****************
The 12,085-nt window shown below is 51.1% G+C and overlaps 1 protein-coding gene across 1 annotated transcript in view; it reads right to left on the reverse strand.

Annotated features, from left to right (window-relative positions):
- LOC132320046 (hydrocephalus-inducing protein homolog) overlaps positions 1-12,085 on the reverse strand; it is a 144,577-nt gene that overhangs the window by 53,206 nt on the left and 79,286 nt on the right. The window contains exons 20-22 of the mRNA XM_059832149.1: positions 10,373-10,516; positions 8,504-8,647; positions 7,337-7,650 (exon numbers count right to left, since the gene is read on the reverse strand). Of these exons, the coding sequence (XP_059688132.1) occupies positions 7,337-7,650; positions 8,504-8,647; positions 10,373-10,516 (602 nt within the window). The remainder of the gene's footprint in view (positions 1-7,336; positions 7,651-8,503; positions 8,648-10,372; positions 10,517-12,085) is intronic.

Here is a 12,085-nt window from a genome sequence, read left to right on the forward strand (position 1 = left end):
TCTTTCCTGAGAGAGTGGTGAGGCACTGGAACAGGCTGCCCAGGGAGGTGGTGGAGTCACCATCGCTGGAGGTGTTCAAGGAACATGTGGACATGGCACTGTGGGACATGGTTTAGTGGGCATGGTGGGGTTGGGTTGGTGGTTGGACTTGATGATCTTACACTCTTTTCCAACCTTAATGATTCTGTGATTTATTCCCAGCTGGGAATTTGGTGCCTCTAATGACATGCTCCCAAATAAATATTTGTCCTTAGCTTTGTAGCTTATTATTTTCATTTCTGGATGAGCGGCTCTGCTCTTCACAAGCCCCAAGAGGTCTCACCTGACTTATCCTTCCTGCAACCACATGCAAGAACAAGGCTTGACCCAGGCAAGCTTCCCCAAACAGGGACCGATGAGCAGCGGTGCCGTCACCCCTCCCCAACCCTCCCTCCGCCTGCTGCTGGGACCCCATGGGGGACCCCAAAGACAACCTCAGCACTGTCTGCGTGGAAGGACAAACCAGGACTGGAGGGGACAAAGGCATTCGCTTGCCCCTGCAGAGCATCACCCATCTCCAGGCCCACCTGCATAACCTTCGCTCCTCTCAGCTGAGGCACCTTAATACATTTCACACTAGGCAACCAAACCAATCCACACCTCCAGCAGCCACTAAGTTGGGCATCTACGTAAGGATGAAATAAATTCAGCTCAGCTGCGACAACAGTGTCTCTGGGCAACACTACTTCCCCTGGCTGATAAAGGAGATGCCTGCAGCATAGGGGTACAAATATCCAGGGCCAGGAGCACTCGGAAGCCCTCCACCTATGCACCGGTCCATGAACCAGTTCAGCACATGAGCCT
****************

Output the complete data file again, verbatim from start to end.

The 12,085-nt window shown below is 51.1% G+C and overlaps 1 protein-coding gene across 1 annotated transcript in view; it reads right to left on the reverse strand.

Annotated features, from left to right (window-relative positions):
- LOC132320046 (hydrocephalus-inducing protein homolog) overlaps positions 1-12,085 on the reverse strand; it is a 144,577-nt gene that overhangs the window by 53,206 nt on the left and 79,286 nt on the right. The window contains exons 20-22 of the mRNA XM_059832149.1: positions 10,373-10,516; positions 8,504-8,647; positions 7,337-7,650 (exon numbers count right to left, since the gene is read on the reverse strand). Of these exons, the coding sequence (XP_059688132.1) occupies positions 7,337-7,650; positions 8,504-8,647; positions 10,373-10,516 (602 nt within the window). The remainder of the gene's footprint in view (positions 1-7,336; positions 7,651-8,503; positions 8,648-10,372; positions 10,517-12,085) is intronic.

Here is a 12,085-nt window from a genome sequence, read left to right on the forward strand (position 1 = left end):
TCTTTCCTGAGAGAGTGGTGAGGCACTGGAACAGGCTGCCCAGGGAGGTGGTGGAGTCACCATCGCTGGAGGTGTTCAAGGAACATGTGGACATGGCACTGTGGGACATGGTTTAGTGGGCATGGTGGGGTTGGGTTGGTGGTTGGACTTGATGATCTTACACTCTTTTCCAACCTTAATGATTCTGTGATTTATTCCCAGCTGGGAATTTGGTGCCTCTAATGACATGCTCCCAAATAAATATTTGTCCTTAGCTTTGTAGCTTATTATTTTCATTTCTGGATGAGCGGCTCTGCTCTTCACAAGCCCCAAGAGGTCTCACCTGACTTATCCTTCCTGCAACCACATGCAAGAACAAGGCTTGACCCAGGCAAGCTTCCCCAAACAGGGACCGATGAGCAGCGGTGCCGTCACCCCTCCCCAACCCTCCCTCCGCCTGCTGCTGGGACCCCATGGGGGACCCCAAAGACAACCTCAGCACTGTCTGCGTGGAAGGACAAACCAGGACTGGAGGGGACAAAGGCATTCGCTTGCCCCTGCAGAGCATCACCCATCTCCAGGCCCACCTGCATAACCTTCGCTCCTCTCAGCTGAGGCACCTTAATACATTTCACACTAGGCAACCAAACCAATCCACACCTCCAGCAGCCACTAAGTTGGGCATCTACGTAAGGATGAAATAAATTCAGCTCAGCTGCGACAACAGTGTCTCTGGGCAACACTACTTCCCCTGGCTGATAAAGGAGATGCCTGCAGCATAGGGGTACAAATATCCAGGGCCAGGAGCACTCGGAAGCCCTCCACCTATGCACCGGTCCATGAACCAGTTCAGCACATGAGCCT